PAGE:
Efforts to pardon Chileans imprisoned during mass protests gathers pace


Maribel Gaete could not shake the feeling that something bad was going to happen to her son, 19-year-old Bastian Campos, when he went to a protest in Antofagasta, Chile, in November 2019.

“Police were firing teargas; you couldn’t breathe. As soon as he shut the door, I began to worry,” recalled Gaete.

At the time, Chile was seized by massive demonstrations over rising living costs and inequality, which were met with violent repression from security forces. More than 30 civilians were killed during six months of protests, hundreds blinded by anti-riot weapons, and thousands injured.

The human rights violations incited protesters’ anger, engendering a volatile and unsafe atmosphere on the streets. That night, Campos was arrested and accused of carrying ingredients to make a Molotov cocktail, along with the theft of three bottles of liquor.

Gaete maintains her son’s innocence, but Campos was convicted and sentenced to three years and 61 days. Four appeals for house arrest have been rejected.

Campos is among dozens who have spent more than a year in prison for their involvement in the protests. He contracted Covid in jail and could not receive family visits for more than 10 months last year because of pandemic restrictions.

Human rights activists argue that protesters have received excessive sentences based on meagre evidence, discriminating against the lower-income people who joined the protest movement and lack the means for legal support.

Now, a motion to pardon those imprisoned during the protests has become the topic of tense political debate in Chile as it readies for government elections in November.

Bastian Campos, who was sentenced to three years and 61 days. Photograph: Handout

Chile’s conservative president, Sebastian Piñera, maintains that jailed protesters have been rightly condemned “for serious crimes”, including attempted murder and arson as a cause of death.

But the pardons bill, which has yet to pass several approval stages to come into effect, has gained significant support among Chileans who credit the social uprising for achieving important changes in the country, namely installing a liberal and progressive constituent assembly to rewrite the country’s 1980 constitution, which was drawn up during the Pinochet dictatorship.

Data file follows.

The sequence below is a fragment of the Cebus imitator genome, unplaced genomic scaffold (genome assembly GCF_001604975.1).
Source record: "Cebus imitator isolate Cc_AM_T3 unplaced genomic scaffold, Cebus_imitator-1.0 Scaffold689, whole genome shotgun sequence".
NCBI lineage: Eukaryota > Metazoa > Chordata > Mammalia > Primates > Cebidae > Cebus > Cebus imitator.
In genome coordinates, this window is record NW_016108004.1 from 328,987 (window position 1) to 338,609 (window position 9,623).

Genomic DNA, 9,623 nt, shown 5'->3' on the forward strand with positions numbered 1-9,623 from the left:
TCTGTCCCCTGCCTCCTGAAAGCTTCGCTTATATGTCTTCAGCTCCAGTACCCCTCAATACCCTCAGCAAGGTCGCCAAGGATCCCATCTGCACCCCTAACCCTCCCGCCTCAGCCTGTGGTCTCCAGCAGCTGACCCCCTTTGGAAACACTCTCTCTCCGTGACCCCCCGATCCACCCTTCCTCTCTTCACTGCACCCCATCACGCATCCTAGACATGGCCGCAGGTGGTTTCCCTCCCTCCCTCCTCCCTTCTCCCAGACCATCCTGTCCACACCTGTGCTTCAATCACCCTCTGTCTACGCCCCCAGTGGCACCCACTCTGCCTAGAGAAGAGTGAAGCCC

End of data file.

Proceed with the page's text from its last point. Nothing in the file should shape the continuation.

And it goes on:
Gaete believes her son and other protesters helped achieve this change. “I didn’t even know what neoliberalism was until a teenager explained it to me,” she said.

In the southern Chilean city Puerto Montt, activists are rallying for the freedom of Felipe Santana, who was sentenced to seven years in jail for allegedly setting fire to a church in November 2019, when he was 19.

Santana’s defence lawyers denies his involvement in the fire, which was promptly extinguished and did not damage the property. Although there were dozens of people at the scene, Santana was the only person sentenced.

Activists say Santana is being used as a scapegoat because he has a cognitive impairment and lacks the support of a stable family unit after spending time in foster care during his childhood.

“Felipe is not the type of boy whom the institutions will care about,” said Paola Higuera, a social worker who speaks to Santana regularly. “He is invisible to them. They do not care if he spends seven or 10 years in jail.”

In February, an appeal was rejected by courts. Santana’s lawyer, Fernando Leal, wants to take the case to the Inter-American Court of Human Rights due to a lack of evidence, which largely relied on police testimony.

He said that the ruling is a “criminalization of the right to protest against the government” brought explicitly against people in vulnerable positions.

Meanwhile, in Antofagasta, Gaete and other mothersregularly protest outside the city’s courts.

The group recently celebrated the release of Kevin Godoy, who spent 13 months in jail. Godoy, 20, was accused of firing bullets at police officers, but charges were dropped after a video proved he was unarmed.

“It’s inhumane that a young person, in the middle of their studies or work, has to stay a year and a half in jail, so a prosecutor can then lower or drop the sentence and send them home,” said Gaete.